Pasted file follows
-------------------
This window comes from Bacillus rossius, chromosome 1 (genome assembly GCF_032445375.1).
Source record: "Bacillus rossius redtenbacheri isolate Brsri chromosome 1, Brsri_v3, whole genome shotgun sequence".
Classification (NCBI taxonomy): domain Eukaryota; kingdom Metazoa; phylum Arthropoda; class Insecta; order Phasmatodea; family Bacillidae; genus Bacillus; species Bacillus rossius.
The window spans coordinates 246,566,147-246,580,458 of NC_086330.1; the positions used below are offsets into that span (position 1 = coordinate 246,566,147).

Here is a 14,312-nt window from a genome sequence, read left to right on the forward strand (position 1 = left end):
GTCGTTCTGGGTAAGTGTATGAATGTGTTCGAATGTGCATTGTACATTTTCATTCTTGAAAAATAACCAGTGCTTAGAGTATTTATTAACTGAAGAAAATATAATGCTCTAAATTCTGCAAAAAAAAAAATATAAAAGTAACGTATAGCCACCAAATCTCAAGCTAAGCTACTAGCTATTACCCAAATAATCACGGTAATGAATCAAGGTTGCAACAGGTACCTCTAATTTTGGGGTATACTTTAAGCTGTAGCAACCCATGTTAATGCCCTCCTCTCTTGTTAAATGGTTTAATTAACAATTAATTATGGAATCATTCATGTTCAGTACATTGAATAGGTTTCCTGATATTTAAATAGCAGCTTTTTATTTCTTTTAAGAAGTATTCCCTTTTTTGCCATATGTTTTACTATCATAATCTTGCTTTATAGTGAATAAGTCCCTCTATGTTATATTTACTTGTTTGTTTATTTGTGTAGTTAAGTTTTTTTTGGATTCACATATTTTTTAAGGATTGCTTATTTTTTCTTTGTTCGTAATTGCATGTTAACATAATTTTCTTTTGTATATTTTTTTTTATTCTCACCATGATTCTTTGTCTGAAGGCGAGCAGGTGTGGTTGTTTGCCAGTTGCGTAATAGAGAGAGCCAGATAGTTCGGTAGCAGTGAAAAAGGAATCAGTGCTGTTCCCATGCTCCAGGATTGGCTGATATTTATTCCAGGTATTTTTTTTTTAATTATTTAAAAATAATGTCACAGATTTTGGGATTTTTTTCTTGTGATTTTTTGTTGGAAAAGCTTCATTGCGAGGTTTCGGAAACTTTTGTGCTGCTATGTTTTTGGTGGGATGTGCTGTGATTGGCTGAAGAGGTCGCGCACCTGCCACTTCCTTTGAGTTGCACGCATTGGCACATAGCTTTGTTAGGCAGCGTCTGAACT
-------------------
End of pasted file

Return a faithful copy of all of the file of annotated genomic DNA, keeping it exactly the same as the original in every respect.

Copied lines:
This window comes from Bacillus rossius, chromosome 1 (genome assembly GCF_032445375.1).
Source record: "Bacillus rossius redtenbacheri isolate Brsri chromosome 1, Brsri_v3, whole genome shotgun sequence".
Classification (NCBI taxonomy): domain Eukaryota; kingdom Metazoa; phylum Arthropoda; class Insecta; order Phasmatodea; family Bacillidae; genus Bacillus; species Bacillus rossius.
The window spans coordinates 246,566,147-246,580,458 of NC_086330.1; the positions used below are offsets into that span (position 1 = coordinate 246,566,147).

Here is a 14,312-nt window from a genome sequence, read left to right on the forward strand (position 1 = left end):
GTCGTTCTGGGTAAGTGTATGAATGTGTTCGAATGTGCATTGTACATTTTCATTCTTGAAAAATAACCAGTGCTTAGAGTATTTATTAACTGAAGAAAATATAATGCTCTAAATTCTGCAAAAAAAAAAATATAAAAGTAACGTATAGCCACCAAATCTCAAGCTAAGCTACTAGCTATTACCCAAATAATCACGGTAATGAATCAAGGTTGCAACAGGTACCTCTAATTTTGGGGTATACTTTAAGCTGTAGCAACCCATGTTAATGCCCTCCTCTCTTGTTAAATGGTTTAATTAACAATTAATTATGGAATCATTCATGTTCAGTACATTGAATAGGTTTCCTGATATTTAAATAGCAGCTTTTTATTTCTTTTAAGAAGTATTCCCTTTTTTGCCATATGTTTTACTATCATAATCTTGCTTTATAGTGAATAAGTCCCTCTATGTTATATTTACTTGTTTGTTTATTTGTGTAGTTAAGTTTTTTTTGGATTCACATATTTTTTAAGGATTGCTTATTTTTTCTTTGTTCGTAATTGCATGTTAACATAATTTTCTTTTGTATATTTTTTTTTATTCTCACCATGATTCTTTGTCTGAAGGCGAGCAGGTGTGGTTGTTTGCCAGTTGCGTAATAGAGAGAGCCAGATAGTTCGGTAGCAGTGAAAAAGGAATCAGTGCTGTTCCCATGCTCCAGGATTGGCTGATATTTATTCCAGGTATTTTTTTTTTAATTATTTAAAAATAATGTCACAGATTTTGGGATTTTTTTCTTGTGATTTTTTGTTGGAAAAGCTTCATTGCGAGGTTTCGGAAACTTTTGTGCTGCTATGTTTTTGGTGGGATGTGCTGTGATTGGCTGAAGAGGTCGCGCACCTGCCACTTCCTTTGAGTTGCACGCATTGGCACATAGCTTTGTTAGGCAGCGTCTGAACT